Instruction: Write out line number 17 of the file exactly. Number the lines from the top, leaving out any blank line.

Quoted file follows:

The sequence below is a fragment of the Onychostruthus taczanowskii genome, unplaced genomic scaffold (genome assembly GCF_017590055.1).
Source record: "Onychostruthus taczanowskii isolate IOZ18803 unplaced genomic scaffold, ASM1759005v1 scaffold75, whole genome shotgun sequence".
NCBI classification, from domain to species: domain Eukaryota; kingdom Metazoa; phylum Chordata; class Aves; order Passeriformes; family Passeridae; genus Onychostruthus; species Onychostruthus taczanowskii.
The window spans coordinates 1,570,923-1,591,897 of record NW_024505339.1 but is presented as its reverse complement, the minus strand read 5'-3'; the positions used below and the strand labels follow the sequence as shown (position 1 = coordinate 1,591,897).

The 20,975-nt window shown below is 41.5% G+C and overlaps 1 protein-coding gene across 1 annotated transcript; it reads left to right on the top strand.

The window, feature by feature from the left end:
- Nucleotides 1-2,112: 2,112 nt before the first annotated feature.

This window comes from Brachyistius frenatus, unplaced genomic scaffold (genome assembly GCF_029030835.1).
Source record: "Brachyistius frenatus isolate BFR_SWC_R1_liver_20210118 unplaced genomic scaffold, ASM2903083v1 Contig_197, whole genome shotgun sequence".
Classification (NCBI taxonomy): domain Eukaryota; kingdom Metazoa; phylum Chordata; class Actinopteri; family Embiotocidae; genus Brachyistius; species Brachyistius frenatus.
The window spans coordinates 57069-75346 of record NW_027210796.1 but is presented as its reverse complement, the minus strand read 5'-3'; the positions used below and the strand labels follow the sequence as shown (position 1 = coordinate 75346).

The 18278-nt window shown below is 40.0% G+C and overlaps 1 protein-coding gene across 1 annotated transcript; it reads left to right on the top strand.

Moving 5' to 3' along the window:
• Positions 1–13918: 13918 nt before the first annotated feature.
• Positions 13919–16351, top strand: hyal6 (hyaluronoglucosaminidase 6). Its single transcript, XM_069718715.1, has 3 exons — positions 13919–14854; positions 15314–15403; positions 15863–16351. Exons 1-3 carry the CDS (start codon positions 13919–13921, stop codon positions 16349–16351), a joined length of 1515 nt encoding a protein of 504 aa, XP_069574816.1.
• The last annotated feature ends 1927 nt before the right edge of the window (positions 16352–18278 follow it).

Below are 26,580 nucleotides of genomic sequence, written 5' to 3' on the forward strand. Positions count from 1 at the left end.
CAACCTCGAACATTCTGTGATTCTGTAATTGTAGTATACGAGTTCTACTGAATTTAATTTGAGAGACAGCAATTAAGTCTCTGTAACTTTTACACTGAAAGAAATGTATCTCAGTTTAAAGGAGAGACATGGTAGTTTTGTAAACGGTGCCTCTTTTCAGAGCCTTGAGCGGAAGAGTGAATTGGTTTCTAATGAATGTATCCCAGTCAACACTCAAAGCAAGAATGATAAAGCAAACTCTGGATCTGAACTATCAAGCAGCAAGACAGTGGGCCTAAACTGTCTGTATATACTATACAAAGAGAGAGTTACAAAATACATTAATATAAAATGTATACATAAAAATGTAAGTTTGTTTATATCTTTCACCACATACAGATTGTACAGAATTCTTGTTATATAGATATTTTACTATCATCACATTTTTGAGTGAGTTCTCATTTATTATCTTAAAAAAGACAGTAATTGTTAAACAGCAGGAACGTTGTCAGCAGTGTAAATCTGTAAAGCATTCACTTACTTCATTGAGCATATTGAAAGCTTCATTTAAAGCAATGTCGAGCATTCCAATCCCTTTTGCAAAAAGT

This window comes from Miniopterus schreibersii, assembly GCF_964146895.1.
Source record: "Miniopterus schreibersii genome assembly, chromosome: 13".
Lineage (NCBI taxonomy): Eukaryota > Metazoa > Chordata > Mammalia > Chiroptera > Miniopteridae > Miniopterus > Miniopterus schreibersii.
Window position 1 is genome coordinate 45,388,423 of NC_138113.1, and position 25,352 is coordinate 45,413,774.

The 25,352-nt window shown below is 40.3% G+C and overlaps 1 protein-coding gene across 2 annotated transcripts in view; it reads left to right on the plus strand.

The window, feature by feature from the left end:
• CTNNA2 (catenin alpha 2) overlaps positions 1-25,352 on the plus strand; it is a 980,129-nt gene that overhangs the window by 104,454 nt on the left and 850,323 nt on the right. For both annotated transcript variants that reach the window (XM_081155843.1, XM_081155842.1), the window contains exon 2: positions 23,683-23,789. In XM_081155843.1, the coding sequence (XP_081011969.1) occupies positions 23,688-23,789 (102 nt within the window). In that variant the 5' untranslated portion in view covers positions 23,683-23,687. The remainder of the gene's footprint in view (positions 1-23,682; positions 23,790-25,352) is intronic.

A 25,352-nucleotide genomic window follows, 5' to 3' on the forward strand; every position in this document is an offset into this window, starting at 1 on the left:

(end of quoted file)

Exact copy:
Below are 26,580 nucleotides of genomic sequence, written 5' to 3' on the forward strand. Positions count from 1 at the left end.